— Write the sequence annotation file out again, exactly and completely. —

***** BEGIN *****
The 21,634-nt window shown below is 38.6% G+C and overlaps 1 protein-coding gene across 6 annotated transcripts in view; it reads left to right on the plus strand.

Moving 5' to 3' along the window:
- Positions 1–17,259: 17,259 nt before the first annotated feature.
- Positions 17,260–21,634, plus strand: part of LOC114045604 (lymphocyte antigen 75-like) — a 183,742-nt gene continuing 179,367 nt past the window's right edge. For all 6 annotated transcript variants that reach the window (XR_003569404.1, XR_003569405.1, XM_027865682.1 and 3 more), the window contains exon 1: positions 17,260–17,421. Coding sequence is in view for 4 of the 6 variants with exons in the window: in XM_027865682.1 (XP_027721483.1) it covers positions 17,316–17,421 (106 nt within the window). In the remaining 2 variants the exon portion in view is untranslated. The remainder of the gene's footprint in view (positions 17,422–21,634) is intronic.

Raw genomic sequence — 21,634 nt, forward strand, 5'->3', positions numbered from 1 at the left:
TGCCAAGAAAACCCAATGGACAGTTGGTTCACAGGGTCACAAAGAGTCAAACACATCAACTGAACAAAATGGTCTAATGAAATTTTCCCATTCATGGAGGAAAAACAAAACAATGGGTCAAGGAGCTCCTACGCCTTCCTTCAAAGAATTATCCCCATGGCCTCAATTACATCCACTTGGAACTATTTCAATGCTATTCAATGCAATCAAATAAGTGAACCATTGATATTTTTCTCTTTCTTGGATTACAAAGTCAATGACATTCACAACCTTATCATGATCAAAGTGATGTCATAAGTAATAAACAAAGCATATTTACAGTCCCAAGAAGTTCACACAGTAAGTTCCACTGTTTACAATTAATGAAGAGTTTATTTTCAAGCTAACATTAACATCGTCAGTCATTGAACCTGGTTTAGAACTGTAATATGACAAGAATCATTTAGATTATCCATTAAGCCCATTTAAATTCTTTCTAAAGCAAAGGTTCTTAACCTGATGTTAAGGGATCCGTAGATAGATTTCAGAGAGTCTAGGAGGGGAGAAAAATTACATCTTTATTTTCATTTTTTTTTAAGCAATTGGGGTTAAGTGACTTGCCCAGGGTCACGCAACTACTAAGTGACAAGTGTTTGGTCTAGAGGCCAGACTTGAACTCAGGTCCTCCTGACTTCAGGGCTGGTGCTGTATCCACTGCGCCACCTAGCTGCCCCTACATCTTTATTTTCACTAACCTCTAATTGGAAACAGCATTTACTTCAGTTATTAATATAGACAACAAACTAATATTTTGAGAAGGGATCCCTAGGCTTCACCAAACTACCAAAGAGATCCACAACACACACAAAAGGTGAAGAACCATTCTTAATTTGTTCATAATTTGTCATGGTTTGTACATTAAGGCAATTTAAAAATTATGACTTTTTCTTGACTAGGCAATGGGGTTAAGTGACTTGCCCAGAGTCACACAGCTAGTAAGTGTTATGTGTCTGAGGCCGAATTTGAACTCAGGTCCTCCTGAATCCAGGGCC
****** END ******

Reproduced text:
The 21,634-nt window shown below is 38.6% G+C and overlaps 1 protein-coding gene across 6 annotated transcripts in view; it reads left to right on the plus strand.

Moving 5' to 3' along the window:
- Positions 1–17,259: 17,259 nt before the first annotated feature.
- Positions 17,260–21,634, plus strand: part of LOC114045604 (lymphocyte antigen 75-like) — a 183,742-nt gene continuing 179,367 nt past the window's right edge. For all 6 annotated transcript variants that reach the window (XR_003569404.1, XR_003569405.1, XM_027865682.1 and 3 more), the window contains exon 1: positions 17,260–17,421. Coding sequence is in view for 4 of the 6 variants with exons in the window: in XM_027865682.1 (XP_027721483.1) it covers positions 17,316–17,421 (106 nt within the window). In the remaining 2 variants the exon portion in view is untranslated. The remainder of the gene's footprint in view (positions 17,422–21,634) is intronic.

Raw genomic sequence — 21,634 nt, forward strand, 5'->3', positions numbered from 1 at the left:
TGCCAAGAAAACCCAATGGACAGTTGGTTCACAGGGTCACAAAGAGTCAAACACATCAACTGAACAAAATGGTCTAATGAAATTTTCCCATTCATGGAGGAAAAACAAAACAATGGGTCAAGGAGCTCCTACGCCTTCCTTCAAAGAATTATCCCCATGGCCTCAATTACATCCACTTGGAACTATTTCAATGCTATTCAATGCAATCAAATAAGTGAACCATTGATATTTTTCTCTTTCTTGGATTACAAAGTCAATGACATTCACAACCTTATCATGATCAAAGTGATGTCATAAGTAATAAACAAAGCATATTTACAGTCCCAAGAAGTTCACACAGTAAGTTCCACTGTTTACAATTAATGAAGAGTTTATTTTCAAGCTAACATTAACATCGTCAGTCATTGAACCTGGTTTAGAACTGTAATATGACAAGAATCATTTAGATTATCCATTAAGCCCATTTAAATTCTTTCTAAAGCAAAGGTTCTTAACCTGATGTTAAGGGATCCGTAGATAGATTTCAGAGAGTCTAGGAGGGGAGAAAAATTACATCTTTATTTTCATTTTTTTTTAAGCAATTGGGGTTAAGTGACTTGCCCAGGGTCACGCAACTACTAAGTGACAAGTGTTTGGTCTAGAGGCCAGACTTGAACTCAGGTCCTCCTGACTTCAGGGCTGGTGCTGTATCCACTGCGCCACCTAGCTGCCCCTACATCTTTATTTTCACTAACCTCTAATTGGAAACAGCATTTACTTCAGTTATTAATATAGACAACAAACTAATATTTTGAGAAGGGATCCCTAGGCTTCACCAAACTACCAAAGAGATCCACAACACACACAAAAGGTGAAGAACCATTCTTAATTTGTTCATAATTTGTCATGGTTTGTACATTAAGGCAATTTAAAAATTATGACTTTTTCTTGACTAGGCAATGGGGTTAAGTGACTTGCCCAGAGTCACACAGCTAGTAAGTGTTATGTGTCTGAGGCCGAATTTGAACTCAGGTCCTCCTGAATCCAGGGCC